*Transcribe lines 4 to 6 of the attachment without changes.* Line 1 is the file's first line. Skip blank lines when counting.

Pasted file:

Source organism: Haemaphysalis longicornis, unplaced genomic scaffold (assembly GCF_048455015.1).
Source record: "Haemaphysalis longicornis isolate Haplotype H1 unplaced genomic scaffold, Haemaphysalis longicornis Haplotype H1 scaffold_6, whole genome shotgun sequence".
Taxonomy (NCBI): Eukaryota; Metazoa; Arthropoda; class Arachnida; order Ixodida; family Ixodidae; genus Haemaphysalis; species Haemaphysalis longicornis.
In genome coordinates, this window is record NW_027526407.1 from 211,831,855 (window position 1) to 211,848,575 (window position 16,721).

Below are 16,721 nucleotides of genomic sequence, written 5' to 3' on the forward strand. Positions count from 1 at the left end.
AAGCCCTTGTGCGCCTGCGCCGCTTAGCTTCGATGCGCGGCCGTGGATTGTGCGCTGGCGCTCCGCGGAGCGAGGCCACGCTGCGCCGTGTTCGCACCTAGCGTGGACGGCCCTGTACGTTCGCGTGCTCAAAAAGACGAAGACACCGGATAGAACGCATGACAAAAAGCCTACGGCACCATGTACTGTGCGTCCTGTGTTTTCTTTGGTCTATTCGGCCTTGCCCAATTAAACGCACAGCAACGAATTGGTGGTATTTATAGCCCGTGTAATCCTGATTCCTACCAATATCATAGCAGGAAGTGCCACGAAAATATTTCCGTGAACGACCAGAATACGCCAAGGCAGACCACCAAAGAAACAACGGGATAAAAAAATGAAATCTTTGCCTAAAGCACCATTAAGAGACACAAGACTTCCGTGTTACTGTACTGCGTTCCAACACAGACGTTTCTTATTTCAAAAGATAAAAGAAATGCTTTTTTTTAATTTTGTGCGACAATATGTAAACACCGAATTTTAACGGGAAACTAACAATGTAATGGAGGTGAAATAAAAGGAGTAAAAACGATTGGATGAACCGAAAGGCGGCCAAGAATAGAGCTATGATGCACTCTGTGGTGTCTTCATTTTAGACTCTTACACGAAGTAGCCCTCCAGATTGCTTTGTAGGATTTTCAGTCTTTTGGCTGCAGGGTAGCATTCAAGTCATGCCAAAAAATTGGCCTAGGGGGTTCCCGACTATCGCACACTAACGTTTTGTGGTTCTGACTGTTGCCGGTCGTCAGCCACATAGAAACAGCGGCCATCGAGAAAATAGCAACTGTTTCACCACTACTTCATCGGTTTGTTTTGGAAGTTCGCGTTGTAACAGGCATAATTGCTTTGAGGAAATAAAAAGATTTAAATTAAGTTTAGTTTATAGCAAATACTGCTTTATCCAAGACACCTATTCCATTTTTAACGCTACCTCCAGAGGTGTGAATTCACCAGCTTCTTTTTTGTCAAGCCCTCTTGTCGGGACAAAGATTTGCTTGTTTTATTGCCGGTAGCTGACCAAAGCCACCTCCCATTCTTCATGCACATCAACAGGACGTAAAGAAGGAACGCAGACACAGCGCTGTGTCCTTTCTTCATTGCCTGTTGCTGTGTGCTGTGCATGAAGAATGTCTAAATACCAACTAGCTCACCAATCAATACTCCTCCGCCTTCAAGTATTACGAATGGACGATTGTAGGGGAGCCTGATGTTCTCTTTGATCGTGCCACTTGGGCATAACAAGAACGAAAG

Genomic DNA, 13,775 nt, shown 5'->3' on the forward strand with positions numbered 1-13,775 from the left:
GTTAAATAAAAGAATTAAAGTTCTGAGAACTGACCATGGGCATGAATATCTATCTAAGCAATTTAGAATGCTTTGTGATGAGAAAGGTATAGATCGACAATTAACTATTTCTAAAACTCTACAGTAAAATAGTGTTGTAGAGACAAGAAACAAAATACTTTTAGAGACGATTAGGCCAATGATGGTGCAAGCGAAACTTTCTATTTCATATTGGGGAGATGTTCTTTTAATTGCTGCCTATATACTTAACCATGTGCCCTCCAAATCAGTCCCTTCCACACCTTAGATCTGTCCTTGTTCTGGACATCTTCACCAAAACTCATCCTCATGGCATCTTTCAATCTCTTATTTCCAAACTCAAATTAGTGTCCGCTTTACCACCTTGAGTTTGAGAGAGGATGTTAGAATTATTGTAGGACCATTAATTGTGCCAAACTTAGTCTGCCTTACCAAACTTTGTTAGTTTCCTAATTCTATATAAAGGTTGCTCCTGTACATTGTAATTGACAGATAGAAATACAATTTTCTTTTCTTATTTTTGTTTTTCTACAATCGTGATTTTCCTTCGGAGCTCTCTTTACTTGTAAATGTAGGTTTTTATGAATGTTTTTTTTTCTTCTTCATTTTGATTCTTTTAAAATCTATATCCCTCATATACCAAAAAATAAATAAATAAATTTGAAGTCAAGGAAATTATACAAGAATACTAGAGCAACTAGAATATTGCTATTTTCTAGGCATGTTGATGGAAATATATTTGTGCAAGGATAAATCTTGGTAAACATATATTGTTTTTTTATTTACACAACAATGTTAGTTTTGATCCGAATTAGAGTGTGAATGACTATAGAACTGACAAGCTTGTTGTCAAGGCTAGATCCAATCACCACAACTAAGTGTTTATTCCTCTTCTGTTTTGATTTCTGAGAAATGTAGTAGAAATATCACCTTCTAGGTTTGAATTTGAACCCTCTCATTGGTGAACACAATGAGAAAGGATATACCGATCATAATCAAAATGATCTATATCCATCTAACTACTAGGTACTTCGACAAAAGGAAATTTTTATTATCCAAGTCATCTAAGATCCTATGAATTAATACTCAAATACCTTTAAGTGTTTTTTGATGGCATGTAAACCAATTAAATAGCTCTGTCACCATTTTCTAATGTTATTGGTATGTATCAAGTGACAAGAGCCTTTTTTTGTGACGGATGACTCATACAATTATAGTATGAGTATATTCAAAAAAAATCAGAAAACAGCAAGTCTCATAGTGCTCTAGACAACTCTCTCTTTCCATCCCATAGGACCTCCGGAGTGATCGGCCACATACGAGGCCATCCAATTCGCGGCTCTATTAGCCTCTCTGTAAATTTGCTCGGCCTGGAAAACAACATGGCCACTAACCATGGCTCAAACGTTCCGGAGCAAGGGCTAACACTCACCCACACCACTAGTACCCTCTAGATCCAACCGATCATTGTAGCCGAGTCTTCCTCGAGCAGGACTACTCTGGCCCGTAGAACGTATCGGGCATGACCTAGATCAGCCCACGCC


In genome coordinates, this window is record NW_027526407.1 from 211,831,855 (window position 1) to 211,848,575 (window position 16,721).

Below are 16,721 nucleotides of genomic sequence, written 5' to 3' on the forward strand. Positions count from 1 at the left end.
AAGCCCTTGTGCGCCTGCGCCGCTTAGCTTCGATGCGCGGCCGTGGATTGTGCGCTGGCGCTCCGCGGAGCGAGGCCACGCTGCGCCGTGTTCGCACCTAGCGTGGACGGCCCTGTACGTTCGCGTGCTCAAAAAGACGAAGACACCGGATAGAACGCATGACAAAAAGCCTACGGCACCATGTACTGTGCGTCCTGTGTTTTCTTTGGTCTATTCGGCCTTGCCCAATTAAACGCACAGCAACGAATTGGTGGTATTTATAGCCCGTGTAATCCTGATTCCTACCAATATCATAGCAGGAAGTGCCACGAAAATATTTCCGTGAACGACCAGAATACGCCAAGGCAGACCACCAAAGAAACAACGGGATAAAAAAATGAAATCTTTGCCTAAAGCACCATTAAGAGACACAAGACTTCCGTGTTACTGTACTGCGTTCCAACACAGACGTTTCTTATTTCAAAAGATAAAAGAAATGCTTTTTTTTAATTTTGTGCGACAATATGTAAACACCGAATTTTAACGGGAAACTAACAATGTAATGGAGGTGAAATAAAAGGAGTAAAAACGATTGGATGAACCGAAAGGCGGCCAAGAATAGAGCTATGATGCACTCTGTGGTGTCTTCATTTTAGACTCTTACACGAAGTAGCCCTCCAGATTGCTTTGTAGGATTTTCAGTCTTTTGGCTGCAGGGTAGCATTCAAGTCATGCCAAAAAATTGGCCTAGGGGGTTCCCGACTATCGCACACTAACGTTTTGTGGTTCTGACTGTTGCCGGTCGTCAGCCACATAGAAACAGCGGCCATCGAGAAAATAGCAACTGTTTCACCACTACTTCATCGGTTTGTTTTGGAAGTTCGCGTTGTAACAGGCATAATTGCTTTGAGGAAATAAAAAGATTTAAATTAAGTTTAGTTTATAGCAAATACTGCTTTATCCAAGACACCTATTCCATTTTTAACGCTACCTCCAGAGGTGTGAATTCACCAGCTTCTTTTTTGTCAAGCCCTCTTGTCGGGACAAAGATTTGCTTGTTTTATTGCCGGTAGCTGACCAAAGCCACCTCCCATTCTTCATGCACATCAACAGGACGTAAAGAAGGAACGCAGACACAGCGCTGTGTCCTTTCTTCATTGCCTGTTGCTGTGTGCTGTGCATGAAGAATGTCTAAATACCAACTAGCTCACCAATCAATACTCCTCCGCCTTCAAGTATTACGAATGGACGATTGTAGGGGAGCCTGATGTTCTCTTTGATCGTGCCACTTGGGCATAACAAGAACGAAAG